The railroad crossover west of Derry has become known as Burd’s Crossing, named for Simon K. Burd, a Civil War veteran, whose farm had this roadway at its west boundary. His farm extended from Burd’s Crossing (north) to what is now Ridge Avenue, and from the state road, now Hickory Avenue, to what used to be called Sutton’s Hill east.
Shortly after the station was built, the railroad erected a frame engine house big enough to accommodate six engines. As there was no working room, the servicing and repairs to the engines had to be done outside the building. A second engine house of brick construction was built later, and it housed thirty engines and sufficient work areas.
The first “Y” rails for turning engines were built on the present site of the Westinghouse property in 1869 or 1870. These “y” rails enabled engines to be headed east or west. The growing importance of the railroad in Derry required the building of a third engine house, colloquially known as “The Round House”, in 1916.
The Derry terminal became the main center of operations between Pittsburgh and Altoona. Because of its location, Derry became one of the most important stations on the railroad. Here, all freight cars were overhauled, inspected, weighed, separated and made into trains and routed on their journeys. The average daily checklist of railroad cars numbered eighteen hundred.
The one Main Line had by now grown into two Main Lines plus the five sidings on the north side, two sidings on the south side, and a third siding for delivering freight to Derry. The shifting of eastbound trains was done without a locomotive by taking advantage of the sloping contour of the land in that direction; however, a locomotive was required to shift westbound trains.
In 1893, a wooden L-Shaped overhead bridge was constructed to eliminate the danger of numerous grade crossings. The freakish bridge, connecting first and second wards to the south of the railroad, with third and fourth wards to the north, was the solution to the engineering dilemma. Its purpose was to provide necessary clearance over the tracks from First Avenue to Second Street. The Pennsylvania Railroad engineers solved the problem by erecting a steel span over the Main Line and placing a steep approach to the south and an L-shaped approach to the north.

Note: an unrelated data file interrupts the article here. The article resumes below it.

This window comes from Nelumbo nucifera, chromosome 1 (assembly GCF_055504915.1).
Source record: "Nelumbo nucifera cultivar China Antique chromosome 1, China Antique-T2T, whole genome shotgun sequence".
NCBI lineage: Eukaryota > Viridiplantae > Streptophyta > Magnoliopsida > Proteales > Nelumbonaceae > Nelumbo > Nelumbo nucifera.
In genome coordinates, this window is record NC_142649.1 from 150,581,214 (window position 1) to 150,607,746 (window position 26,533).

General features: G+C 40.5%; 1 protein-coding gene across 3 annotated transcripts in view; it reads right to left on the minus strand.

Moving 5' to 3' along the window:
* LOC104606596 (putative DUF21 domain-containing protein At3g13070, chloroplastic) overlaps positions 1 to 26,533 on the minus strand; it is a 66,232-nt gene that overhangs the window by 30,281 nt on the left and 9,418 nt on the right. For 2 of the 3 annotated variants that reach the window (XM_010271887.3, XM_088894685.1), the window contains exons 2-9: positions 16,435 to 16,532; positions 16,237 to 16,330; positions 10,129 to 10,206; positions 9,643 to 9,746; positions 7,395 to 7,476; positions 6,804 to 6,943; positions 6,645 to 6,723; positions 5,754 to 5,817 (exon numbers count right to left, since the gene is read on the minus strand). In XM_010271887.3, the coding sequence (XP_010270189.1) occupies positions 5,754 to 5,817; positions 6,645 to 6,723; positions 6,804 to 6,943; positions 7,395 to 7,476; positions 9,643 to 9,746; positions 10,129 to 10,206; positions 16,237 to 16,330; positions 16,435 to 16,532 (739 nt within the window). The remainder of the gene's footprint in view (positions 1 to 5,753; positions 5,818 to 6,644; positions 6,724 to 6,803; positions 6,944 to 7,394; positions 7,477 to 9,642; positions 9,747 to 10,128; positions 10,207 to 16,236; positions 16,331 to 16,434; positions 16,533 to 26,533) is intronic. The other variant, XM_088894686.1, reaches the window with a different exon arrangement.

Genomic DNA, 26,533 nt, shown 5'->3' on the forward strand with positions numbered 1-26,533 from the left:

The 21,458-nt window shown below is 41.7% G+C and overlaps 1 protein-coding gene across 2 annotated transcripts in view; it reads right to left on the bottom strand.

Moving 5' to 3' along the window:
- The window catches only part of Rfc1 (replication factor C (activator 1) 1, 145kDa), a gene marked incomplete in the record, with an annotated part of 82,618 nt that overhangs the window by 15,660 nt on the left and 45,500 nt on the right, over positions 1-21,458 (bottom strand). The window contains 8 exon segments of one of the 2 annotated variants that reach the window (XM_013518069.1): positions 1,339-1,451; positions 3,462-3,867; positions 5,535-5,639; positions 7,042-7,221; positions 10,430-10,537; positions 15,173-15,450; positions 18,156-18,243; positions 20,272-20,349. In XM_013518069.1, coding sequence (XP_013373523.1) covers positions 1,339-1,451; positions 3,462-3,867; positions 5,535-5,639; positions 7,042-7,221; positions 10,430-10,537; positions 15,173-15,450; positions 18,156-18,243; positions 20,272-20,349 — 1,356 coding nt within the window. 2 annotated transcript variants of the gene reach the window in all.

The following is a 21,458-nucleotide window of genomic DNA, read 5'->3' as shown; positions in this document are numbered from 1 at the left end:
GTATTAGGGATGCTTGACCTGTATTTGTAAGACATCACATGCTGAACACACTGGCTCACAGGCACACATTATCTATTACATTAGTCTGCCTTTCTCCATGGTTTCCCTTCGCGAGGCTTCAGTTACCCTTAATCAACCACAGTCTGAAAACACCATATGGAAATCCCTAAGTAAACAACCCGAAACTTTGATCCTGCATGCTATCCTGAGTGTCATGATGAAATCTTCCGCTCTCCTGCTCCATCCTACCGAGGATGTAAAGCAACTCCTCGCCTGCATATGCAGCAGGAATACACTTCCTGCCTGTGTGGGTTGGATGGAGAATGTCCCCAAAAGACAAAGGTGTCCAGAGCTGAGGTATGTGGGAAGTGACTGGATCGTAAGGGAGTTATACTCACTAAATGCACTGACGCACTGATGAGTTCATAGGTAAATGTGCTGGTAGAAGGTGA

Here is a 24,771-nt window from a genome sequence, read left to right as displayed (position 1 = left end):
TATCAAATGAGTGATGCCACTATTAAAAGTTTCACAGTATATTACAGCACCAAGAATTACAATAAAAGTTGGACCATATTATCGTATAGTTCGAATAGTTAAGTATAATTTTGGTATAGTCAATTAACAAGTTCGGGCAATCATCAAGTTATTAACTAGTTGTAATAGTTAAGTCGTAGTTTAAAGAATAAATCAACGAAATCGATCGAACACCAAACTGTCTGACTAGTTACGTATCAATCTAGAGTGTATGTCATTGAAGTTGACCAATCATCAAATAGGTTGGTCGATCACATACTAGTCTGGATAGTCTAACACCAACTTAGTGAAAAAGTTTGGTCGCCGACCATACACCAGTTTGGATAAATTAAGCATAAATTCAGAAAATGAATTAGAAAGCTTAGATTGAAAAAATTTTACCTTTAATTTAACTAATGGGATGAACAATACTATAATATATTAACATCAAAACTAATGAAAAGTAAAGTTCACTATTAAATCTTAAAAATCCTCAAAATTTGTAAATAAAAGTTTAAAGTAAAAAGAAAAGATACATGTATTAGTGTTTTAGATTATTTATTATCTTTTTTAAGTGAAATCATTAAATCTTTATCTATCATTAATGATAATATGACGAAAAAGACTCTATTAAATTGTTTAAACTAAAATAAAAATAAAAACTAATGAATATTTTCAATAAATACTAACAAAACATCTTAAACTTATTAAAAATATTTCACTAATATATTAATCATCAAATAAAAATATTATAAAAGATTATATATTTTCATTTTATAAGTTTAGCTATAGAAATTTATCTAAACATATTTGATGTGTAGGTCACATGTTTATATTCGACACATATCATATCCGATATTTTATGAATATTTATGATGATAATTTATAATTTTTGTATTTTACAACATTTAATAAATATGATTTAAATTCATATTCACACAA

The Original Railroad Bridge, 1893
The bridge had been in use for five years when its first fatal accident occurred, on August 13, 1898. Hamilton Smith and his daughter, Miss Georgia Smith of Ligonier Valley were driving over the bridge in a horse and buggy when a locomotive passing under the bridge frightened the horse and caused it to bolt. The horse dashed headlong, not making the 90 degree L-turn crashing through the railing and fell on the street below. All were killed.
The bridge figured in a near tragedy in 1941 when the Derry Volunteer Fire Company’s pumper skidded on ice at the turn in the bridge and crashed through the railing separating the pedestrian walk from the roadway. Considerable damage was done but no fatalities occurred.
During the height of activity at the Derry Yards, there were 42 east bound crews working on the runs between Derry and Altoona hauling coal and coke from the surrounding area. In addition, 25 crews worked on the local mine runs. The boom in railroad activity has declined steadily since the peak years of World War II. “The Round House,” yard office and numerous other buildings have been dismantled as the operation center has been relocated in Pittsburgh and Altoona. The Pennsylvania Railroad, now Penn Central, has two remaining tracks in use going through Derry.
On September 4, 1965, the new Derry Bridge was opened for vehicular and pedestrian traffic. The bridge was built to replace the old wooden structure which was deteriorating and was no longer adequate to handle the increased flow of motor vehicle traffic. A Grand Opening Program of events marked the day for Derry Residents. The program was sponsored b the Greater Derry Junior ceremonies. Derry’s old bridge had been in service since 1893, and it was a commonly shared belief that if a person learning to drive could negotiate the 90 degree angle turn on the bridge, while facing oncoming traffic, he or she would have little difficulty in passing the driver’s test.
Today, Derry continues to see trains on a daily basis, but as times have changed, so has this small town. The smoke filled skies of the bustling railroad days have cleared, and provided new horizons for expansion and development. Derry Area serves as a community based neighborhood with an eye on its most valuable resource, the young men and women, and children of Derry. With an outstanding educational system, community center and recently reconstructed community pool at a cost of one-half million dollars, the future of Derry rests with the great potential found in its youth.
As Derry Borough celebrates its 125th Anniversary, it becomes clear that the good nature and lasting commitment of the members of this community will serve to make Derry, PA not just a stop on an old railroad, but a destination where a pleasant blend of old customs and traditions in a contemporary modern setting can be found.
Derry Borough Municipal Building
114 East Second Avenue
Derry, PA 15627
FAX (724) 694-9252